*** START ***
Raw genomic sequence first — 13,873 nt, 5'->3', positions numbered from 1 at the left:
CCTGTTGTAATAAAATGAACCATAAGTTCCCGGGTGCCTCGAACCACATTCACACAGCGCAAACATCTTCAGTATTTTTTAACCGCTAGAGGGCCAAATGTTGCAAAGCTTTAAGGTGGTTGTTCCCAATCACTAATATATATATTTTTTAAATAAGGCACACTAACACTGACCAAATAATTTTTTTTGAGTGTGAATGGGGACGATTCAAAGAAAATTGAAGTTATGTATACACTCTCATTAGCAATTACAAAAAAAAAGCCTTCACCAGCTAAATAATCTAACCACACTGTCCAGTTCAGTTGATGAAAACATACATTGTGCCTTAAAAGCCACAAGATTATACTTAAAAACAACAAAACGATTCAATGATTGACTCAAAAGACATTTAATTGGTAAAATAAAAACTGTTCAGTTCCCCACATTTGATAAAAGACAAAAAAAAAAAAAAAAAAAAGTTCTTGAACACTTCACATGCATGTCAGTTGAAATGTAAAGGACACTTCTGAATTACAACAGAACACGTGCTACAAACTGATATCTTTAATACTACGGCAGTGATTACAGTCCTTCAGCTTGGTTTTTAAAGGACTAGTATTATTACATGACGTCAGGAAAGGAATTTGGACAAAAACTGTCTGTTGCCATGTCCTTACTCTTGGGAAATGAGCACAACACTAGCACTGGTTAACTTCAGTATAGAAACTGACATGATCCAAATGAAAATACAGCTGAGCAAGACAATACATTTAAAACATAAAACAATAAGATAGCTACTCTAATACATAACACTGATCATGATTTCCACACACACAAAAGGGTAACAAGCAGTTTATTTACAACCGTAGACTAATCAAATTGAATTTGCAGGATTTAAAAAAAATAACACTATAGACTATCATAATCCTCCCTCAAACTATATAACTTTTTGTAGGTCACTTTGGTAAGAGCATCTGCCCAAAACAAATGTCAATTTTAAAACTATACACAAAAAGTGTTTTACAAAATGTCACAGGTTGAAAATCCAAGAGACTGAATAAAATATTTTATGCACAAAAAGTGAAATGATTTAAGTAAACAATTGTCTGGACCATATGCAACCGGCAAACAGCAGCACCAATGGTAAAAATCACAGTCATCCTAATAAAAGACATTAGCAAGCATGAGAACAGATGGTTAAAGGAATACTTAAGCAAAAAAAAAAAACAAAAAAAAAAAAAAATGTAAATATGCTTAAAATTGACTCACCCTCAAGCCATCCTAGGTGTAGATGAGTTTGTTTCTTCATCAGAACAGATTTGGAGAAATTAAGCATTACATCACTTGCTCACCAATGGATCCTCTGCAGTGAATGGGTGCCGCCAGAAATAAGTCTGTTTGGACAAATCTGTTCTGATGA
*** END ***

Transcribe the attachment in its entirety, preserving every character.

Raw genomic sequence first — 13,873 nt, 5'->3', positions numbered from 1 at the left:
CCTGTTGTAATAAAATGAACCATAAGTTCCCGGGTGCCTCGAACCACATTCACACAGCGCAAACATCTTCAGTATTTTTTAACCGCTAGAGGGCCAAATGTTGCAAAGCTTTAAGGTGGTTGTTCCCAATCACTAATATATATATTTTTTAAATAAGGCACACTAACACTGACCAAATAATTTTTTTTGAGTGTGAATGGGGACGATTCAAAGAAAATTGAAGTTATGTATACACTCTCATTAGCAATTACAAAAAAAAAGCCTTCACCAGCTAAATAATCTAACCACACTGTCCAGTTCAGTTGATGAAAACATACATTGTGCCTTAAAAGCCACAAGATTATACTTAAAAACAACAAAACGATTCAATGATTGACTCAAAAGACATTTAATTGGTAAAATAAAAACTGTTCAGTTCCCCACATTTGATAAAAGACAAAAAAAAAAAAAAAAAAAAGTTCTTGAACACTTCACATGCATGTCAGTTGAAATGTAAAGGACACTTCTGAATTACAACAGAACACGTGCTACAAACTGATATCTTTAATACTACGGCAGTGATTACAGTCCTTCAGCTTGGTTTTTAAAGGACTAGTATTATTACATGACGTCAGGAAAGGAATTTGGACAAAAACTGTCTGTTGCCATGTCCTTACTCTTGGGAAATGAGCACAACACTAGCACTGGTTAACTTCAGTATAGAAACTGACATGATCCAAATGAAAATACAGCTGAGCAAGACAATACATTTAAAACATAAAACAATAAGATAGCTACTCTAATACATAACACTGATCATGATTTCCACACACACAAAAGGGTAACAAGCAGTTTATTTACAACCGTAGACTAATCAAATTGAATTTGCAGGATTTAAAAAAAATAACACTATAGACTATCATAATCCTCCCTCAAACTATATAACTTTTTGTAGGTCACTTTGGTAAGAGCATCTGCCCAAAACAAATGTCAATTTTAAAACTATACACAAAAAGTGTTTTACAAAATGTCACAGGTTGAAAATCCAAGAGACTGAATAAAATATTTTATGCACAAAAAGTGAAATGATTTAAGTAAACAATTGTCTGGACCATATGCAACCGGCAAACAGCAGCACCAATGGTAAAAATCACAGTCATCCTAATAAAAGACATTAGCAAGCATGAGAACAGATGGTTAAAGGAATACTTAAGCAAAAAAAAAAAACAAAAAAAAAAAAAAATGTAAATATGCTTAAAATTGACTCACCCTCAAGCCATCCTAGGTGTAGATGAGTTTGTTTCTTCATCAGAACAGATTTGGAGAAATTAAGCATTACATCACTTGCTCACCAATGGATCCTCTGCAGTGAATGGGTGCCGCCAGAAATAAGTCTGTTTGGACAAATCTGTTCTGATGA